Food, Fuel and Fluids
I need to eat the proper foods for energy. I need the proper fuel onboard. I need to drink the proper fluids in the right succession.
So here’s how I train for a century now that I have a few under my belt… If you can call it “training”:
16 miles a day: Wednesday through Friday.
35.5 miles on Saturday
16 miles in Sunday
Monday: Day off
35 miles on Tuesday – Club ride
…And that’s if we have no rain. If we get rain during the week I’ve just taken the day off. Other than that I went on one prep ride on July 4th, 76 miles. That’s it.
I know the 10% per month folks are probably fit to be tied right about now, but the truth is I’m in an awesome groove, so let ’em froth – I never bought into the notion that you should only increase 10% at a time (not for cycling anyway). Depending on fitness and size (I have an abundance of fitness and no extra weight), I truly believe that if you can ride 50, you can make it 100. In fact, this is exactly how I got into long rides in the first place. I went from 35 to 62.5, then to 90 and 100, then 125… Not exactly 10% at a crack.
Three weeks ago I had to dig deep through a rough patch in the Tour des Lacs. I was struggling going up hills at about the 80 mile mark and I wanted to take it easy the rest of the way back… Deep down though, I knew I could motor through it because I’d been through worse. Sure enough I kept chugging along and 15 minutes later and I felt a lot better – I finished strong. Just the other day at around the 90 mile mark my quads knotted up after a decent pull into the wind. When I dropped back to take my place at the back of the pace line I missed my wheel by a foot and started losing ground, fast. I stood up and gave it a few good cranks anyway, got back into the draft and sat back down. A few miles later I was okay again Last year, the second my quads knotted I’d have been off the back. I would have written about it, saying that I just didn’t have the legs, that I should have trained harder, that I should have taken better rest days (or more of them) or drank more Gatorade (technically I should have had a bit more because I did exactly that after both knotting issues and felt better, but that tidbit I picked up through trial and error). The point is, I would have been wrong.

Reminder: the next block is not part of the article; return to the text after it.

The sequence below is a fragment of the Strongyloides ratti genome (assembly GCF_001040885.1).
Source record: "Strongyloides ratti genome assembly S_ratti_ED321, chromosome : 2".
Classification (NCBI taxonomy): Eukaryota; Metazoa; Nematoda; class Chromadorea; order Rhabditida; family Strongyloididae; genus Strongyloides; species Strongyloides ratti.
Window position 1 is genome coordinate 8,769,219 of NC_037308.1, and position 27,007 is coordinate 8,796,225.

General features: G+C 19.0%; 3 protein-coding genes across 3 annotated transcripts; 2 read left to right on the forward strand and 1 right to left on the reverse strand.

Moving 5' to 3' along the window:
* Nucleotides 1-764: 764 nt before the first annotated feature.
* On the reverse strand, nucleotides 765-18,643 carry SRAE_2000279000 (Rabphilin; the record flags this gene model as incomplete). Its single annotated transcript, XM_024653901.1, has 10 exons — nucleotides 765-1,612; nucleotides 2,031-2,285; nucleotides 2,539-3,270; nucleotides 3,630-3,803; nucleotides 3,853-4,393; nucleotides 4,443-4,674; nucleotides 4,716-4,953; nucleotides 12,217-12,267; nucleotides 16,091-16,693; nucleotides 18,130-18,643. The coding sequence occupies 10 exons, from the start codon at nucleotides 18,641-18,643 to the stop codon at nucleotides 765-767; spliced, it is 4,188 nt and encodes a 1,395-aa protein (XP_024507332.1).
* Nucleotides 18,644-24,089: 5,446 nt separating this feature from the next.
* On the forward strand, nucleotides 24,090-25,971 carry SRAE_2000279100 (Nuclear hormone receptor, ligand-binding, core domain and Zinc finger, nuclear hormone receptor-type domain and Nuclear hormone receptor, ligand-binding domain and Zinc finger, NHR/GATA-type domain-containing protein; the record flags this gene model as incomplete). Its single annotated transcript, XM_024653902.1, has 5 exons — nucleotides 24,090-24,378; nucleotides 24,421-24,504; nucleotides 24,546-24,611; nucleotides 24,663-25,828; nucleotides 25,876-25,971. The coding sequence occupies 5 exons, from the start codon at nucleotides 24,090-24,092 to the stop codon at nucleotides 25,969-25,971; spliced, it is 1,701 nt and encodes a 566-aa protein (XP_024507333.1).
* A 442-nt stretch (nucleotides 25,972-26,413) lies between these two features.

With that said, I always have a little bit of a problem with “listening to my body”, that quaint little sound bite. If I didn’t know any better, my body told me to take it easy for the last 20 miles of the Tour des Lacs and the last 10 of the Assenmacher 100. I do know better though, what my body was telling was, “Drink more ya dope, I need some Gatorade in here”! What I’m getting is this: If I have a goal, be it lose weight, ride “x” mph or become fast enough to hang with a specific group of cyclists, I can’t simply “listen to my body” – I have to learn all of the translations first, because at some point, if I really want to get fit, ride “x” mph or ride faster, I’ve gotta learn to tell my body to shut the hell up and work a little harder.
I’m just sayin’. Of course, if I’m working just a little harder than Jensie, then maybe, just maybe, I can have a listen.